This painting, by the Dutch artist Jan Tengnagel (c. 1584-1635), depicts a myth about the god Vertumnus and the goddess Pomona. In the scene above, frozen on the canvas, we have caught Vertumnus in an awkward situation. Although the painting portrays what looks like two women in conversation, one of the two figures is Vertumnus in disguise. It is actually a peculiar tale of courtship that the art conveys.
Vertumnus was an Etruscan god of seasons and vegetation, while Pomona was a goddess of orchards and fruit. They had a lot in common and as soon as Vertumnus laid eyes on the goddess, he wanted to spend the rest of his immortal life with her. Pomona, however, was totally absorbed into her agricultural duties, living in a walled-off orchard and rejecting any and all advances from male deities who sought her company. Nevertheless, Vertumus was a persistent fellow and he also happened to be a talented shapeshifter. Using his transformative power, Vertumnus tried out all sorts of physiques and appearances, trying to catch Pomona’s attention. He approached her orchard in various disguises, such as a reaper, a haymaker, a plowman, a vineyard worker and an apple picker, only to be turned away or ignored each time. After Pomona rejected all of these personas, Vertumnus had an epiphany—if he adopted a disguise as a woman, maybe Pomona would let down her guard enough to talk. The Roman poet Ovid (43 BCE-17 CE) described these transformations:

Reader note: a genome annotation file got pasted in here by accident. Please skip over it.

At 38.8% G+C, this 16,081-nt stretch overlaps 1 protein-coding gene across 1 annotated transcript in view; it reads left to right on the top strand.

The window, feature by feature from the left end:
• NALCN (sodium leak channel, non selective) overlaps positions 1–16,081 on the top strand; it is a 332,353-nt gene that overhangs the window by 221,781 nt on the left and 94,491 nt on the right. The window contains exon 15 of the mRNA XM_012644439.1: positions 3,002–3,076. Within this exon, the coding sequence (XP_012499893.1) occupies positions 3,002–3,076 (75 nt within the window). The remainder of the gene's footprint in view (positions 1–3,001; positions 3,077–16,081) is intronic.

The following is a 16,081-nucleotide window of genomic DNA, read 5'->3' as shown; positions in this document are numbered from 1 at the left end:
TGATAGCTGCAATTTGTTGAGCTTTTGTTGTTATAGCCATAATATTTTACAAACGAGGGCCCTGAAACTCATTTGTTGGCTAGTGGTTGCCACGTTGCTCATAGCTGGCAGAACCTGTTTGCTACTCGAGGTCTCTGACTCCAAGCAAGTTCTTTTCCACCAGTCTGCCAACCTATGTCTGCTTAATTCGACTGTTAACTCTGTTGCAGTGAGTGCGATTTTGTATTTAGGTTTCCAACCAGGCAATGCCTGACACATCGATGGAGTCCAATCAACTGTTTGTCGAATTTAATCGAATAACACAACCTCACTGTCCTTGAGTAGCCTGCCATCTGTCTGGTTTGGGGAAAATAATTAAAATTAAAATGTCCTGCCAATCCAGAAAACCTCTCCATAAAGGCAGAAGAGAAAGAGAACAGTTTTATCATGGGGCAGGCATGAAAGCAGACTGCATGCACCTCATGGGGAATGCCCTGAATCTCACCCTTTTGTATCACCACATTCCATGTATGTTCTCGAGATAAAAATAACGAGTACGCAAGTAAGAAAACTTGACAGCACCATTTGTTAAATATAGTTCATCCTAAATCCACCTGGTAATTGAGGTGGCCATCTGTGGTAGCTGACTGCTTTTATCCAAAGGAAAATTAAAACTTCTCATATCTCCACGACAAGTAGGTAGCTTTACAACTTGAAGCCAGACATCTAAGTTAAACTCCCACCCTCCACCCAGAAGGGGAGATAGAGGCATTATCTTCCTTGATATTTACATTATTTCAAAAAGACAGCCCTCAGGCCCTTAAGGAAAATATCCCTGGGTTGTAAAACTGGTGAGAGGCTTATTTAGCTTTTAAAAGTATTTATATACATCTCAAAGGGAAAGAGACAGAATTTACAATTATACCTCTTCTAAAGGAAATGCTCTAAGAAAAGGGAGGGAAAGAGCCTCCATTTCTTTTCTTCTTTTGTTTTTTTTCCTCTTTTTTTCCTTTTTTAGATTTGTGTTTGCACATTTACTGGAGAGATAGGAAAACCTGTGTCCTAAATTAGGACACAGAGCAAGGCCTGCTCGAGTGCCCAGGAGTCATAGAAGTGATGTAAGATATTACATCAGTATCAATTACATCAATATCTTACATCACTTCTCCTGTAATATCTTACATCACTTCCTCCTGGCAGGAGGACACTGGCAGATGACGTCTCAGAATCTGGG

“All these forms he adopted again and again to get close
to Pomona and so to enjoy the sight of her beautiful person.
One day he even put on a grey wig with a bright-coloured headscarf,
crouched down over a stick and pretended to be an old woman.”
(Ovid, Metamorphosis, 14.651-655).
In this latest disguise, Vertumnus made much better progress. He was able to waltz right into Pomona’s orchard and strike up a conversation with her, as can be seen in the painting above. Still disguised as the old woman, Vertumnus began telling the goddess that she had a godly admirer, and he went on to describe his real self. After Vertumnus got Pomona’s attention with this self-serving prelude, he revealed his true identity and shape, to great effect. As Ovid told the tale, the two lived happily ever after.
Written by C. Keith Hansley
- Metamorphoses by Ovid. Translated by David Raeburn. Penguin Classics; Revised Edition, 2004.